Many tweeps wondered about the ramifications of the revolution for Israel. @glachs writes:
Meanwhile, philadelphi route is neglected. Hamas will arm itself marvelously, IDF will enter Gaza to guard Rafah crossing, and now we will see the true effect of the Palestine papers.
Israel is like the weak kid in class who stuck with the bully for protection, and one day, the bully is kicked out of school.
@dubikan replies to the worries expressed on Israeli and American media that Egyptians may not be ready for democracy:
If a nation organizes a successful grassroots upraising against a dictator, demanding democracy, than the people are ready for democracy
In another tweet he adds:
Robespierre and the French people weren't exactly ready for democracy or knew what it is either, when performing the French revolution.
A large portion of the tweets and blogs criticized the Middle East experts and commentators on Israeli media. @yuval_v tweets:
Let's agree on a rule: if you didn't predict the intensity of the demonstrations and the revolution in Egypt, please do not predict with “high probability” the type of government they will have after the revolution.
@aradaki targets channel 2's veteran Expert of the Arab world:
Ehud Yaari, you're dumb. If you take your head out of your butt you'll find a world you're not familiar with.
Such harsh words reflect the tension between media analysis and the live Twitter feed from Egypt. In the course of the Twitter conversation @aradaki adds:
These experts better read Twitter rather than analyze on the basis of their old connections that narrow their perspective. People who've been in the field all their lives cannot see the world has changed.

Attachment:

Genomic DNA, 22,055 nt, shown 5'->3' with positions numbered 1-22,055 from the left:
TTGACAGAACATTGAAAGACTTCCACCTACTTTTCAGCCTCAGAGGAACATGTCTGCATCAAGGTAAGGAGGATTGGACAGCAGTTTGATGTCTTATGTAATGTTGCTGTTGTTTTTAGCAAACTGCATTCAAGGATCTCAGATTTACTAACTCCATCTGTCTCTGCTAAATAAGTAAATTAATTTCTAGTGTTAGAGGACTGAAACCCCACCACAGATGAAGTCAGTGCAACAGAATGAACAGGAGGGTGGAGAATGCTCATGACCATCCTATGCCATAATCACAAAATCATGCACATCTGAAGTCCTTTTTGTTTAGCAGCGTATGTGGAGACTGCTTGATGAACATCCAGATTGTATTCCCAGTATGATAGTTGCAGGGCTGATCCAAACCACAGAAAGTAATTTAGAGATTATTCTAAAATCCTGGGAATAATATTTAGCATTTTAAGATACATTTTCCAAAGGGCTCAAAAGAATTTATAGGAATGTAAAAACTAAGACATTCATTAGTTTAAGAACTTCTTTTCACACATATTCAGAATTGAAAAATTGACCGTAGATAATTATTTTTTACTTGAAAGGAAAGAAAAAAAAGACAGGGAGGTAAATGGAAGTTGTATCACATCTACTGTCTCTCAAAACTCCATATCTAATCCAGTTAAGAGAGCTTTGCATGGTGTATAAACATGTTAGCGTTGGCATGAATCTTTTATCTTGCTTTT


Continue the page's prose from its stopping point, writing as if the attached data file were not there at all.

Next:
Israeli bloggers are offering alternative commentaries and asking the truly harsh questions based on social media attentiveness and personal connections with Egyptian bloggers. As the rumors on Twitter arrived this morning of an Egyptian army entrance into Sinai peninsula, blogger Lisa Goldman seemed to have surprised the ministry of foreign affairs’ spokesman with the news, on which he apologized that he cannot comment since “they have strict orders to refrain from any comment on Egypt till the outcome of the uprising is clear.” Yossi Gurevich reports this story in Hebrew and comments:
It's hard to believe IDF isn't aware of this act, which technically is an invasion that defers the peace agreement. If this was indeed uncoordinated, it is very troubling security-wise, after all, that's how the 1969 war started. If it was coordinated then someone in the government should be able to explain on whose authority it was done, since such a change in the peace agreement requires the parliament's consent. Furthermore, the question arises if Israel is aiding Mubarak against his people.
In the same post Gurevich also criticizes Israeli chief intelligence officer who said on January 25 that there is no threat to Egypt's stability at this time:
now that we've seen the real value of army intelligence, it's time to dismantle this institution and replace it with a national evaluation unit that's free of army generals and is able to consider the civil society as well.